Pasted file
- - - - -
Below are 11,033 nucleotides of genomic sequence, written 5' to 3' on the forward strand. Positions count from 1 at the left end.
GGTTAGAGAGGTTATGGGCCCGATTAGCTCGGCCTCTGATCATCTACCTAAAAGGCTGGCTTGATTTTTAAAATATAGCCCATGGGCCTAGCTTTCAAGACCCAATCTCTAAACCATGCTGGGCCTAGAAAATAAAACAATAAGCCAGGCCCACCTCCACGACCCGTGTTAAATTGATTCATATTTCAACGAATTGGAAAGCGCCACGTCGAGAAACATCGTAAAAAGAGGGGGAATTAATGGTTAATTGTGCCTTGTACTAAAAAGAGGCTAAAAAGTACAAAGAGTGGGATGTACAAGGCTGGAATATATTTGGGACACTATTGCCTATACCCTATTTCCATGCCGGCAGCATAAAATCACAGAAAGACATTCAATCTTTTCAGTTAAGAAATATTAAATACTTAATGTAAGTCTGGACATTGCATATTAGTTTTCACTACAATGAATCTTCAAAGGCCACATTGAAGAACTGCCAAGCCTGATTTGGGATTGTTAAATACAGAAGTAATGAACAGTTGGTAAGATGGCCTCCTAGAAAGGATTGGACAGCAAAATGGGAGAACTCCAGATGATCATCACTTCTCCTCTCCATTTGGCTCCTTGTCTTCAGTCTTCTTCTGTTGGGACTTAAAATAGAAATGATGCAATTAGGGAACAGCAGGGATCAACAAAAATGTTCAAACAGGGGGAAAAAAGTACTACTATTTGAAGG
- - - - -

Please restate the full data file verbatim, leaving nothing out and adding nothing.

Below are 11,033 nucleotides of genomic sequence, written 5' to 3' on the forward strand. Positions count from 1 at the left end.
GGTTAGAGAGGTTATGGGCCCGATTAGCTCGGCCTCTGATCATCTACCTAAAAGGCTGGCTTGATTTTTAAAATATAGCCCATGGGCCTAGCTTTCAAGACCCAATCTCTAAACCATGCTGGGCCTAGAAAATAAAACAATAAGCCAGGCCCACCTCCACGACCCGTGTTAAATTGATTCATATTTCAACGAATTGGAAAGCGCCACGTCGAGAAACATCGTAAAAAGAGGGGGAATTAATGGTTAATTGTGCCTTGTACTAAAAAGAGGCTAAAAAGTACAAAGAGTGGGATGTACAAGGCTGGAATATATTTGGGACACTATTGCCTATACCCTATTTCCATGCCGGCAGCATAAAATCACAGAAAGACATTCAATCTTTTCAGTTAAGAAATATTAAATACTTAATGTAAGTCTGGACATTGCATATTAGTTTTCACTACAATGAATCTTCAAAGGCCACATTGAAGAACTGCCAAGCCTGATTTGGGATTGTTAAATACAGAAGTAATGAACAGTTGGTAAGATGGCCTCCTAGAAAGGATTGGACAGCAAAATGGGAGAACTCCAGATGATCATCACTTCTCCTCTCCATTTGGCTCCTTGTCTTCAGTCTTCTTCTGTTGGGACTTAAAATAGAAATGATGCAATTAGGGAACAGCAGGGATCAACAAAAATGTTCAAACAGGGGGAAAAAAGTACTACTATTTGAAGG